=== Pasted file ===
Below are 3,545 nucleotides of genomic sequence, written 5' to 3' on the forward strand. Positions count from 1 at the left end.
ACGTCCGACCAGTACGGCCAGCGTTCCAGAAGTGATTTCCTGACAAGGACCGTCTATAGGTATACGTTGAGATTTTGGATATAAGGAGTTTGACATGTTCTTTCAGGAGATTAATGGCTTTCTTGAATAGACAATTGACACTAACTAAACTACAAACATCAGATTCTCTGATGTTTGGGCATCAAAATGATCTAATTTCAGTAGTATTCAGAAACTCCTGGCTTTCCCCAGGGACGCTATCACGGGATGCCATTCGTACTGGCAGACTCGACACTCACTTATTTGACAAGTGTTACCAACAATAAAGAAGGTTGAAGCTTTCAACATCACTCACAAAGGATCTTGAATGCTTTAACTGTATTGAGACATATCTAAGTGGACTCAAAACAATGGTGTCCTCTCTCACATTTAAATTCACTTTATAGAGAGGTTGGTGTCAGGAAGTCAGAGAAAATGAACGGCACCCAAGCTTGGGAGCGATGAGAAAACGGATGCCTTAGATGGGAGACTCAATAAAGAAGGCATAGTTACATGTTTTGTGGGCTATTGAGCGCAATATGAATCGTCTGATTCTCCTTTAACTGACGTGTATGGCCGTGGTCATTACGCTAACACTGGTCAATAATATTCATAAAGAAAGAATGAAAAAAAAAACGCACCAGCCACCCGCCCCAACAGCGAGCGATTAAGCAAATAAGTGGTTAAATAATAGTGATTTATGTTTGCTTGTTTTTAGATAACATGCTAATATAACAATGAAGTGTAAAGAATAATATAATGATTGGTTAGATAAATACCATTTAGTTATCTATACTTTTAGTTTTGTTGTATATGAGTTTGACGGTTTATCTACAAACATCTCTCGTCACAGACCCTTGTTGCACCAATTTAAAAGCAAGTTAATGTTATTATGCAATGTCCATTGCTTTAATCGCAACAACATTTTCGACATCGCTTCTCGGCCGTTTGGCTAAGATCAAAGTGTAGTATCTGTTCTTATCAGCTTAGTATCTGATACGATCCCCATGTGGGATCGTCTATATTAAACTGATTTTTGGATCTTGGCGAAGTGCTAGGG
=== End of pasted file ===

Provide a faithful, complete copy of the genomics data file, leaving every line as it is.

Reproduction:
Below are 3,545 nucleotides of genomic sequence, written 5' to 3' on the forward strand. Positions count from 1 at the left end.
ACGTCCGACCAGTACGGCCAGCGTTCCAGAAGTGATTTCCTGACAAGGACCGTCTATAGGTATACGTTGAGATTTTGGATATAAGGAGTTTGACATGTTCTTTCAGGAGATTAATGGCTTTCTTGAATAGACAATTGACACTAACTAAACTACAAACATCAGATTCTCTGATGTTTGGGCATCAAAATGATCTAATTTCAGTAGTATTCAGAAACTCCTGGCTTTCCCCAGGGACGCTATCACGGGATGCCATTCGTACTGGCAGACTCGACACTCACTTATTTGACAAGTGTTACCAACAATAAAGAAGGTTGAAGCTTTCAACATCACTCACAAAGGATCTTGAATGCTTTAACTGTATTGAGACATATCTAAGTGGACTCAAAACAATGGTGTCCTCTCTCACATTTAAATTCACTTTATAGAGAGGTTGGTGTCAGGAAGTCAGAGAAAATGAACGGCACCCAAGCTTGGGAGCGATGAGAAAACGGATGCCTTAGATGGGAGACTCAATAAAGAAGGCATAGTTACATGTTTTGTGGGCTATTGAGCGCAATATGAATCGTCTGATTCTCCTTTAACTGACGTGTATGGCCGTGGTCATTACGCTAACACTGGTCAATAATATTCATAAAGAAAGAATGAAAAAAAAAACGCACCAGCCACCCGCCCCAACAGCGAGCGATTAAGCAAATAAGTGGTTAAATAATAGTGATTTATGTTTGCTTGTTTTTAGATAACATGCTAATATAACAATGAAGTGTAAAGAATAATATAATGATTGGTTAGATAAATACCATTTAGTTATCTATACTTTTAGTTTTGTTGTATATGAGTTTGACGGTTTATCTACAAACATCTCTCGTCACAGACCCTTGTTGCACCAATTTAAAAGCAAGTTAATGTTATTATGCAATGTCCATTGCTTTAATCGCAACAACATTTTCGACATCGCTTCTCGGCCGTTTGGCTAAGATCAAAGTGTAGTATCTGTTCTTATCAGCTTAGTATCTGATACGATCCCCATGTGGGATCGTCTATATTAAACTGATTTTTGGATCTTGGCGAAGTGCTAGGG